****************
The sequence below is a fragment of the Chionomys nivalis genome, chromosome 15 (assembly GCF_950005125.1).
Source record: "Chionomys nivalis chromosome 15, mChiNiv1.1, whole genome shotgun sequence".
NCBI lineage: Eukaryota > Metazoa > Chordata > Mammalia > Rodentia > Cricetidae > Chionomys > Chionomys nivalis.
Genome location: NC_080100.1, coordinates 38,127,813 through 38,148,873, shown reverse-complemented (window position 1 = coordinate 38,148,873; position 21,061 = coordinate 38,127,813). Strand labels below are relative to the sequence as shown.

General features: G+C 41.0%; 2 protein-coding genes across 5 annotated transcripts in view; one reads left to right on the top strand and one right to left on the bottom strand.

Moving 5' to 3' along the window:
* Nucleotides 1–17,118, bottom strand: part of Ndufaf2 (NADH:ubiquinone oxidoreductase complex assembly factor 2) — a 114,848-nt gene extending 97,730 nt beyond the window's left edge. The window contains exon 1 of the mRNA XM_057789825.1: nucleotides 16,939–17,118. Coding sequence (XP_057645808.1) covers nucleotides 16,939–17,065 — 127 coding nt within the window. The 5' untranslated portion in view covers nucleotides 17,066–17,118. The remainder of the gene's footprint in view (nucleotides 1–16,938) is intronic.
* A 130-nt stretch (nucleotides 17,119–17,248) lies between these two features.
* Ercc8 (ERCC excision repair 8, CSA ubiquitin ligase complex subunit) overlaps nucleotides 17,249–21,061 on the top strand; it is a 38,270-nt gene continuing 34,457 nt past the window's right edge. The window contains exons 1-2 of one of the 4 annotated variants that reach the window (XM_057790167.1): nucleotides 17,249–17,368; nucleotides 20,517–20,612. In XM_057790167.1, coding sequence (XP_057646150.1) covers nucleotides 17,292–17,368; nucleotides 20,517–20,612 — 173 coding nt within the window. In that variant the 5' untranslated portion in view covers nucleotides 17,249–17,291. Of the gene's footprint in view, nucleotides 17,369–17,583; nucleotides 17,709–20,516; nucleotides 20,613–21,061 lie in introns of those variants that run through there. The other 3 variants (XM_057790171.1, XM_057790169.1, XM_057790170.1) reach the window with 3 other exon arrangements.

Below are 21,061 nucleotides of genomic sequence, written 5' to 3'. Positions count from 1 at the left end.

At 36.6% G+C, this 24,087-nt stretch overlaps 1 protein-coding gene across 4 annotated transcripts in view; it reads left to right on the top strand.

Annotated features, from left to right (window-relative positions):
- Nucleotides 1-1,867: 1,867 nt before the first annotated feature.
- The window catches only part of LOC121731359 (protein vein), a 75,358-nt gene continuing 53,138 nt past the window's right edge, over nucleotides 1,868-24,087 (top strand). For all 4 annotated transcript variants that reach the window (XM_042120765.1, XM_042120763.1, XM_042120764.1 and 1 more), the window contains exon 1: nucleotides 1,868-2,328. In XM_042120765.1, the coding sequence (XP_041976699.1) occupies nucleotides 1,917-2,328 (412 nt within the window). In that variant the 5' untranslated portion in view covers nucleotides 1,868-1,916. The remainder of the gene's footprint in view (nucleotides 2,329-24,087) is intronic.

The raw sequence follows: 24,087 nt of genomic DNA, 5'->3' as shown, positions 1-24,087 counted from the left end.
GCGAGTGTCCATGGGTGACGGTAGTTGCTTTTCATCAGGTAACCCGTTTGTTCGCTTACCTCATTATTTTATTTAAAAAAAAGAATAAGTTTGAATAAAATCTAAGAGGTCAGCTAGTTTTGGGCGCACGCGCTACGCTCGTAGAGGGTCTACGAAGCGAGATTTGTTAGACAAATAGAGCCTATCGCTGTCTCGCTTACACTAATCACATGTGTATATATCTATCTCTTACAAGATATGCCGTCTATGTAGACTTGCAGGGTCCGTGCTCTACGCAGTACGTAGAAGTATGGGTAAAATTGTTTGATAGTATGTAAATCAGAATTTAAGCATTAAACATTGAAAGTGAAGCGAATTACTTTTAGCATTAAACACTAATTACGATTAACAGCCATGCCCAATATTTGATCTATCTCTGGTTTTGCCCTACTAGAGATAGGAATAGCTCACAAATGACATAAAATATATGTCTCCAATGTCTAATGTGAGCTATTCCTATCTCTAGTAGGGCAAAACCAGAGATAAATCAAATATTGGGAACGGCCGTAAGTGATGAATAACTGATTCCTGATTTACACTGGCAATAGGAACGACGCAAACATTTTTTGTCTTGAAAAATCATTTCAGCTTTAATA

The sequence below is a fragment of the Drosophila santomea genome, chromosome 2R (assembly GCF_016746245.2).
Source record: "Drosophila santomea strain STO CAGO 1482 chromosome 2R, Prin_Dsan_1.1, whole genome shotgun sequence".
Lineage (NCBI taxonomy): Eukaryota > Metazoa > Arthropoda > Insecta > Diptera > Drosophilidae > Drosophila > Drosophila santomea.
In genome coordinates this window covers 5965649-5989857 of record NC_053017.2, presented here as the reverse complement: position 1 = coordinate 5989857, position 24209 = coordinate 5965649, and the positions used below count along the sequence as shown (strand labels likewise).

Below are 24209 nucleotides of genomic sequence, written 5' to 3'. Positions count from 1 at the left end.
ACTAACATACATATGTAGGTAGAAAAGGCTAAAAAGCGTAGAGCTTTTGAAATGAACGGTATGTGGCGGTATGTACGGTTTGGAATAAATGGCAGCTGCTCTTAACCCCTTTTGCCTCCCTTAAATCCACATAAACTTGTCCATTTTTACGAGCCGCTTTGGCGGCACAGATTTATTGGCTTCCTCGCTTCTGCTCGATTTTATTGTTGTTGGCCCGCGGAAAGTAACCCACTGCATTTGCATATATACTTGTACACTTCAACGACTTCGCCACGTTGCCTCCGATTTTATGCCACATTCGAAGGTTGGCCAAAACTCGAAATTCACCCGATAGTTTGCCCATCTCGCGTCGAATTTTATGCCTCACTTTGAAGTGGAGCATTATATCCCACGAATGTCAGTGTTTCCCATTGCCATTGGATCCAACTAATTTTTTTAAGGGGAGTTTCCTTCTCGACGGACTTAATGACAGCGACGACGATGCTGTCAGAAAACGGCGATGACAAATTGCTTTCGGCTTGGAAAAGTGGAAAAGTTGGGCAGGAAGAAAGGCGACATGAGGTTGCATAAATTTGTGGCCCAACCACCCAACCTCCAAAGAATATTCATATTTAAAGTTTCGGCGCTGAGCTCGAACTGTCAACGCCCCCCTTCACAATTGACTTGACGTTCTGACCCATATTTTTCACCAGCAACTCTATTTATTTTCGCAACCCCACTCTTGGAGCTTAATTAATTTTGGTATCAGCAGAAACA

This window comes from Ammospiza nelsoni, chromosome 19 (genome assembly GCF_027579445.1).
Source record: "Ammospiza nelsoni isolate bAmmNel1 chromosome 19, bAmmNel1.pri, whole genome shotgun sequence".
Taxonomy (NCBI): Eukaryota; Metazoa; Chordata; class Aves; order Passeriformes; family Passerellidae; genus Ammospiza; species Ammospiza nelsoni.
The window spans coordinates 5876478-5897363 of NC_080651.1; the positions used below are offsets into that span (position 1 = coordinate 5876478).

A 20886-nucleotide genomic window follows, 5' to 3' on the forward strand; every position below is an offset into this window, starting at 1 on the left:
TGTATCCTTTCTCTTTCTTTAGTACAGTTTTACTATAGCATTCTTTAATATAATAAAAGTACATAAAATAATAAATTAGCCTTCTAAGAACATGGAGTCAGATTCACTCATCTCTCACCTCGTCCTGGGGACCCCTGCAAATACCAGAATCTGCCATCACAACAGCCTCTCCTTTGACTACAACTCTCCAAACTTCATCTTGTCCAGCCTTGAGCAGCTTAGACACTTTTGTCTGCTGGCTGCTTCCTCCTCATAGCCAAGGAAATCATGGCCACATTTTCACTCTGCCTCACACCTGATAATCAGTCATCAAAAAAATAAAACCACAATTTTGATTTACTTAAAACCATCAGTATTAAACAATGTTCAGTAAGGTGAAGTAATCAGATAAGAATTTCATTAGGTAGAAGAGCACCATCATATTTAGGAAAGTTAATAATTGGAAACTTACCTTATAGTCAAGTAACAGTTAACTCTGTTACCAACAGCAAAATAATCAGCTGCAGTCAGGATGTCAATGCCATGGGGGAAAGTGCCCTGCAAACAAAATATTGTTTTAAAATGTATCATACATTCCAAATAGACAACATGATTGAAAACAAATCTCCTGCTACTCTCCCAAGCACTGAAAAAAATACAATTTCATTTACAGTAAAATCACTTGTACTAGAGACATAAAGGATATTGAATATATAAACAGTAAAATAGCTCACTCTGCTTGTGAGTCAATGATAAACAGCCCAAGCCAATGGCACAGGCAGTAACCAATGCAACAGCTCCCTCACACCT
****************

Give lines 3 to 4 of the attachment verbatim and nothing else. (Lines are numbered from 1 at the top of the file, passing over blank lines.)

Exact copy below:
NCBI lineage: Eukaryota > Metazoa > Chordata > Mammalia > Rodentia > Cricetidae > Chionomys > Chionomys nivalis.
Genome location: NC_080100.1, coordinates 38,127,813 through 38,148,873, shown reverse-complemented (window position 1 = coordinate 38,148,873; position 21,061 = coordinate 38,127,813). Strand labels below are relative to the sequence as shown.